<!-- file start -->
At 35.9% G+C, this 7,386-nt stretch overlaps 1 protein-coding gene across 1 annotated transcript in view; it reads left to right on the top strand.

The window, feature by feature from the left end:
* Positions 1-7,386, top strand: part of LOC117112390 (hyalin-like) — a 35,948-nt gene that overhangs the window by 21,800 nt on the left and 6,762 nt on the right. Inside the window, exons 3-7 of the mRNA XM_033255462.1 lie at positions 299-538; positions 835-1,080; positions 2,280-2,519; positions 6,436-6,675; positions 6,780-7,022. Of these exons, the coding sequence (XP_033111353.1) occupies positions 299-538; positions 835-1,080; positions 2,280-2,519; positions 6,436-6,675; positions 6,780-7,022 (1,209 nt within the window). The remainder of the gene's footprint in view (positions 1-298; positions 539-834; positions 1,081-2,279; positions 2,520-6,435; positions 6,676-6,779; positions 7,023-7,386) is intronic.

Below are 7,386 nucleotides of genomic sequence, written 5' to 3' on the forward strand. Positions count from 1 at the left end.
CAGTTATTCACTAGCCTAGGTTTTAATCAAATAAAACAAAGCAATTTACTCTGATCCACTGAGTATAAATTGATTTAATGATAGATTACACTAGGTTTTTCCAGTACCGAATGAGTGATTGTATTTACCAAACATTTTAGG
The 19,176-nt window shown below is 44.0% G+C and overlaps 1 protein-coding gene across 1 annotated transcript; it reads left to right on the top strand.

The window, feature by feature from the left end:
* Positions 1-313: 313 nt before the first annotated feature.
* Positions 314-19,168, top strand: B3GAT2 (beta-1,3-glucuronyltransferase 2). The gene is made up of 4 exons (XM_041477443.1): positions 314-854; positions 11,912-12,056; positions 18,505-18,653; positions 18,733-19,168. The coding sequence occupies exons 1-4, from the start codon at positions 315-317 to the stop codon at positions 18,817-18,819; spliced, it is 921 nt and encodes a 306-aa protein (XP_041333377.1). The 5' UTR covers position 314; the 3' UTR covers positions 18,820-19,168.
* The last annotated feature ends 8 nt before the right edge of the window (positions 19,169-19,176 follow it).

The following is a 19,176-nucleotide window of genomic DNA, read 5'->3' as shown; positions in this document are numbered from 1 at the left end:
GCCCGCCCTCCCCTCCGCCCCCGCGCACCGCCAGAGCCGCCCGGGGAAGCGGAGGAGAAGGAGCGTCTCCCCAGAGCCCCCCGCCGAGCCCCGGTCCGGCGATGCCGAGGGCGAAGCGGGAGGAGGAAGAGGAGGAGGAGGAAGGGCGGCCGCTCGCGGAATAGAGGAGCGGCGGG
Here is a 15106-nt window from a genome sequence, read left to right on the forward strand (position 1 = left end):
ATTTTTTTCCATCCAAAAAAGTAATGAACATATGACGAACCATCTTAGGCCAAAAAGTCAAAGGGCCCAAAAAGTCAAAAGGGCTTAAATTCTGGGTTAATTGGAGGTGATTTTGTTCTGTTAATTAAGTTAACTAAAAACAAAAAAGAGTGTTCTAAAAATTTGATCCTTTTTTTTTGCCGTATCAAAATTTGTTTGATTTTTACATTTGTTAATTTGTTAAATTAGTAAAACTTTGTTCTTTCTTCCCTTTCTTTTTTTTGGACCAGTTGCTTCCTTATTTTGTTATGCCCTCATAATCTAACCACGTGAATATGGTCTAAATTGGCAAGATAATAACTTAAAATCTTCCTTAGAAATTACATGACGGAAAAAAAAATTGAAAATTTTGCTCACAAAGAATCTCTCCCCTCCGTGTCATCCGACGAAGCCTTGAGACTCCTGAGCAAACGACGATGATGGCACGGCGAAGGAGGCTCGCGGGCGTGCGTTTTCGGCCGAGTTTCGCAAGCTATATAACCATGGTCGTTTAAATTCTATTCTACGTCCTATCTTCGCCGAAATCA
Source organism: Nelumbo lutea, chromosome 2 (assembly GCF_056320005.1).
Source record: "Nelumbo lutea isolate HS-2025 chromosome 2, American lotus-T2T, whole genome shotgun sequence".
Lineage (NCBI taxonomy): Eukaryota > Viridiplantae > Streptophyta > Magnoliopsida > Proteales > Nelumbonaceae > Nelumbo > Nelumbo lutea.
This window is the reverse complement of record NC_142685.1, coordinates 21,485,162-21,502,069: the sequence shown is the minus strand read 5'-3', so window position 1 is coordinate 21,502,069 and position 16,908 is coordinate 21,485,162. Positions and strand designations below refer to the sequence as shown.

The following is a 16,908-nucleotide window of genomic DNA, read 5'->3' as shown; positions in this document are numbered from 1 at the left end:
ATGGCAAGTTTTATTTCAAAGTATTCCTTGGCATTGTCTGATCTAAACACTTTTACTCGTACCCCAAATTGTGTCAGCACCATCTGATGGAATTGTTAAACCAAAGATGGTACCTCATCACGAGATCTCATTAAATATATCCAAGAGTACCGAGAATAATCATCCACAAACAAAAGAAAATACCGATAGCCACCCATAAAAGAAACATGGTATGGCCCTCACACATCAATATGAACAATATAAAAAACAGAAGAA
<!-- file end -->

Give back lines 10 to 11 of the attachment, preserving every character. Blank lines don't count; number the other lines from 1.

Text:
* The last annotated feature ends 8 nt before the right edge of the window (positions 19,169-19,176 follow it).

The following is a 19,176-nucleotide window of genomic DNA, read 5'->3' as shown; positions in this document are numbered from 1 at the left end: